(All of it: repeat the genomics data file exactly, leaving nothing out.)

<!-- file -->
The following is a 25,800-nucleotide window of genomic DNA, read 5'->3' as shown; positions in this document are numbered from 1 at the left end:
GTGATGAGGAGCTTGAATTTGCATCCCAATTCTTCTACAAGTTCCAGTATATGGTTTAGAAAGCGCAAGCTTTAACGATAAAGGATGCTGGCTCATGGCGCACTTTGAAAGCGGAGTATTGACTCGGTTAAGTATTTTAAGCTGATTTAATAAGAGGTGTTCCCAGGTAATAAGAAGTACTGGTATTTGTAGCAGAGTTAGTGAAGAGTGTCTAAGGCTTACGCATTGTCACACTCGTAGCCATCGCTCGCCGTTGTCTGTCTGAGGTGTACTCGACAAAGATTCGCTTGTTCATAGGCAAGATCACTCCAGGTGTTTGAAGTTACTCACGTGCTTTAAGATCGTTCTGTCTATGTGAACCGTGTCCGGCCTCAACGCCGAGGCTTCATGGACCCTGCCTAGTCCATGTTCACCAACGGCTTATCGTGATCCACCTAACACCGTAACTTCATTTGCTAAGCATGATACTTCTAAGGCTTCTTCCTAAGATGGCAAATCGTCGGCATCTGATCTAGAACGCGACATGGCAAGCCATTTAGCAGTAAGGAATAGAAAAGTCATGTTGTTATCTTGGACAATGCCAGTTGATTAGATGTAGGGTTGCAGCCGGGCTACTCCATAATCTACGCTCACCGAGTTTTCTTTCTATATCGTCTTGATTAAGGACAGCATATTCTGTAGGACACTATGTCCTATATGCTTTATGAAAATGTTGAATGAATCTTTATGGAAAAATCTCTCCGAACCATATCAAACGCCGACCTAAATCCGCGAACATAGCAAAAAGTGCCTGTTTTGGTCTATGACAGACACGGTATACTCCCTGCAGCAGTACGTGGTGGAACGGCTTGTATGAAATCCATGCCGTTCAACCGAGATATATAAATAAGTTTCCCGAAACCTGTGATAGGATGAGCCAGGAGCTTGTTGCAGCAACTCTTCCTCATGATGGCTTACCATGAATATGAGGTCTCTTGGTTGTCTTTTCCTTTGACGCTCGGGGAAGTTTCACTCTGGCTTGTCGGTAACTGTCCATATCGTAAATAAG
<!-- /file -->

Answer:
The following is a 25,800-nucleotide window of genomic DNA, read 5'->3' as shown; positions in this document are numbered from 1 at the left end:
GTGATGAGGAGCTTGAATTTGCATCCCAATTCTTCTACAAGTTCCAGTATATGGTTTAGAAAGCGCAAGCTTTAACGATAAAGGATGCTGGCTCATGGCGCACTTTGAAAGCGGAGTATTGACTCGGTTAAGTATTTTAAGCTGATTTAATAAGAGGTGTTCCCAGGTAATAAGAAGTACTGGTATTTGTAGCAGAGTTAGTGAAGAGTGTCTAAGGCTTACGCATTGTCACACTCGTAGCCATCGCTCGCCGTTGTCTGTCTGAGGTGTACTCGACAAAGATTCGCTTGTTCATAGGCAAGATCACTCCAGGTGTTTGAAGTTACTCACGTGCTTTAAGATCGTTCTGTCTATGTGAACCGTGTCCGGCCTCAACGCCGAGGCTTCATGGACCCTGCCTAGTCCATGTTCACCAACGGCTTATCGTGATCCACCTAACACCGTAACTTCATTTGCTAAGCATGATACTTCTAAGGCTTCTTCCTAAGATGGCAAATCGTCGGCATCTGATCTAGAACGCGACATGGCAAGCCATTTAGCAGTAAGGAATAGAAAAGTCATGTTGTTATCTTGGACAATGCCAGTTGATTAGATGTAGGGTTGCAGCCGGGCTACTCCATAATCTACGCTCACCGAGTTTTCTTTCTATATCGTCTTGATTAAGGACAGCATATTCTGTAGGACACTATGTCCTATATGCTTTATGAAAATGTTGAATGAATCTTTATGGAAAAATCTCTCCGAACCATATCAAACGCCGACCTAAATCCGCGAACATAGCAAAAAGTGCCTGTTTTGGTCTATGACAGACACGGTATACTCCCTGCAGCAGTACGTGGTGGAACGGCTTGTATGAAATCCATGCCGTTCAACCGAGATATATAAATAAGTTTCCCGAAACCTGTGATAGGATGAGCCAGGAGCTTGTTGCAGCAACTCTTCCTCATGATGGCTTACCATGAATATGAGGTCTCTTGGTTGTCTTTTCCTTTGACGCTCGGGGAAGTTTCACTCTGGCTTGTCGGTAACTGTCCATATCGTAAATAAG